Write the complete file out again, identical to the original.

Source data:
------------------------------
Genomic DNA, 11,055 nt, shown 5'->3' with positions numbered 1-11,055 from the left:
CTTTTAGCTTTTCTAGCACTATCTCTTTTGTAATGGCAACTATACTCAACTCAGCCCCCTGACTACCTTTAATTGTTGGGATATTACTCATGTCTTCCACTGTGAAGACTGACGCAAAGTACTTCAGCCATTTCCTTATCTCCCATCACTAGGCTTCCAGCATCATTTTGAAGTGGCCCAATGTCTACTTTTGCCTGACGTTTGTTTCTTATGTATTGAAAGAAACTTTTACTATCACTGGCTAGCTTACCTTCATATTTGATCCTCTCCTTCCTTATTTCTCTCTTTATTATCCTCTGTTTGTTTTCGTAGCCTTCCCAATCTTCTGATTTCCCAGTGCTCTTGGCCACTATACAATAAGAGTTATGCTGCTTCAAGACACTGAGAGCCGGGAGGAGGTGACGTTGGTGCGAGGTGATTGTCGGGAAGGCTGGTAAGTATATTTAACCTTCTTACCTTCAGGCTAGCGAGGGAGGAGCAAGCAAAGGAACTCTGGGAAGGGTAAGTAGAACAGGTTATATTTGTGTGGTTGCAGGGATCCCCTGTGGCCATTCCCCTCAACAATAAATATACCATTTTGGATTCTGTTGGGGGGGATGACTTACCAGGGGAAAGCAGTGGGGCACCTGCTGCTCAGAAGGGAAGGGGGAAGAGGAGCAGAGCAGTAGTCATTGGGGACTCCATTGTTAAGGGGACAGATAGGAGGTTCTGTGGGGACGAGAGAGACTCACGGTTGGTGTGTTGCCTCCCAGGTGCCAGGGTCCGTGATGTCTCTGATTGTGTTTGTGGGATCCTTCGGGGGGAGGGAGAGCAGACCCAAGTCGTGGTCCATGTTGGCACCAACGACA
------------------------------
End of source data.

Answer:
Genomic DNA, 11,055 nt, shown 5'->3' with positions numbered 1-11,055 from the left:
CTTTTAGCTTTTCTAGCACTATCTCTTTTGTAATGGCAACTATACTCAACTCAGCCCCCTGACTACCTTTAATTGTTGGGATATTACTCATGTCTTCCACTGTGAAGACTGACGCAAAGTACTTCAGCCATTTCCTTATCTCCCATCACTAGGCTTCCAGCATCATTTTGAAGTGGCCCAATGTCTACTTTTGCCTGACGTTTGTTTCTTATGTATTGAAAGAAACTTTTACTATCACTGGCTAGCTTACCTTCATATTTGATCCTCTCCTTCCTTATTTCTCTCTTTATTATCCTCTGTTTGTTTTCGTAGCCTTCCCAATCTTCTGATTTCCCAGTGCTCTTGGCCACTATACAATAAGAGTTATGCTGCTTCAAGACACTGAGAGCCGGGAGGAGGTGACGTTGGTGCGAGGTGATTGTCGGGAAGGCTGGTAAGTATATTTAACCTTCTTACCTTCAGGCTAGCGAGGGAGGAGCAAGCAAAGGAACTCTGGGAAGGGTAAGTAGAACAGGTTATATTTGTGTGGTTGCAGGGATCCCCTGTGGCCATTCCCCTCAACAATAAATATACCATTTTGGATTCTGTTGGGGGGGATGACTTACCAGGGGAAAGCAGTGGGGCACCTGCTGCTCAGAAGGGAAGGGGGAAGAGGAGCAGAGCAGTAGTCATTGGGGACTCCATTGTTAAGGGGACAGATAGGAGGTTCTGTGGGGACGAGAGAGACTCACGGTTGGTGTGTTGCCTCCCAGGTGCCAGGGTCCGTGATGTCTCTGATTGTGTTTGTGGGATCCTTCGGGGGGAGGGAGAGCAGACCCAAGTCGTGGTCCATGTTGGCACCAACGACA